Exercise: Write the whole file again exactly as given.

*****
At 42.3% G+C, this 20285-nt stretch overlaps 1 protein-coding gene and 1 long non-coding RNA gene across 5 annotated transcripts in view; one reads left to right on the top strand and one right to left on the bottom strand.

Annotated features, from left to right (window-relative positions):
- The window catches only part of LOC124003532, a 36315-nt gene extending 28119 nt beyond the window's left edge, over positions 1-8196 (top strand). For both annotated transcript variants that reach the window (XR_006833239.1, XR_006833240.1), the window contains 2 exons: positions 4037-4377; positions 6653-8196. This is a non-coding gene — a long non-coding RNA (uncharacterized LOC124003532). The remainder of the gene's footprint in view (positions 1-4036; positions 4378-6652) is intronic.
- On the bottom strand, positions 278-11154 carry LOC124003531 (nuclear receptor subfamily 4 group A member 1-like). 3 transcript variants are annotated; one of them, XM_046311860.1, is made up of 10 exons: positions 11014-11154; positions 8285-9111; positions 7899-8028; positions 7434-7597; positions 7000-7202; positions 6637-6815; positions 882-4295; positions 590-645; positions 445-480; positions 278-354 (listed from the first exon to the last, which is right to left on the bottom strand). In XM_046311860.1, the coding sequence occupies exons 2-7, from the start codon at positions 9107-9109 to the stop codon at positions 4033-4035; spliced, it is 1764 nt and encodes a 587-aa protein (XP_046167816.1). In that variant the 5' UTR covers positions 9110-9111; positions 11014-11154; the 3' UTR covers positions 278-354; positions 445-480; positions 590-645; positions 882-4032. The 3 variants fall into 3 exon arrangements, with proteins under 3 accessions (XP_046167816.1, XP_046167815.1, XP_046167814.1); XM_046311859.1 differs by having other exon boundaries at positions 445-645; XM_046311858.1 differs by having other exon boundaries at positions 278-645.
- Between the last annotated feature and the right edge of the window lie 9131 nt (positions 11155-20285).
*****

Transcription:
At 42.3% G+C, this 20285-nt stretch overlaps 1 protein-coding gene and 1 long non-coding RNA gene across 5 annotated transcripts in view; one reads left to right on the top strand and one right to left on the bottom strand.

Annotated features, from left to right (window-relative positions):
- The window catches only part of LOC124003532, a 36315-nt gene extending 28119 nt beyond the window's left edge, over positions 1-8196 (top strand). For both annotated transcript variants that reach the window (XR_006833239.1, XR_006833240.1), the window contains 2 exons: positions 4037-4377; positions 6653-8196. This is a non-coding gene — a long non-coding RNA (uncharacterized LOC124003532). The remainder of the gene's footprint in view (positions 1-4036; positions 4378-6652) is intronic.
- On the bottom strand, positions 278-11154 carry LOC124003531 (nuclear receptor subfamily 4 group A member 1-like). 3 transcript variants are annotated; one of them, XM_046311860.1, is made up of 10 exons: positions 11014-11154; positions 8285-9111; positions 7899-8028; positions 7434-7597; positions 7000-7202; positions 6637-6815; positions 882-4295; positions 590-645; positions 445-480; positions 278-354 (listed from the first exon to the last, which is right to left on the bottom strand). In XM_046311860.1, the coding sequence occupies exons 2-7, from the start codon at positions 9107-9109 to the stop codon at positions 4033-4035; spliced, it is 1764 nt and encodes a 587-aa protein (XP_046167816.1). In that variant the 5' UTR covers positions 9110-9111; positions 11014-11154; the 3' UTR covers positions 278-354; positions 445-480; positions 590-645; positions 882-4032. The 3 variants fall into 3 exon arrangements, with proteins under 3 accessions (XP_046167816.1, XP_046167815.1, XP_046167814.1); XM_046311859.1 differs by having other exon boundaries at positions 445-645; XM_046311858.1 differs by having other exon boundaries at positions 278-645.
- Between the last annotated feature and the right edge of the window lie 9131 nt (positions 11155-20285).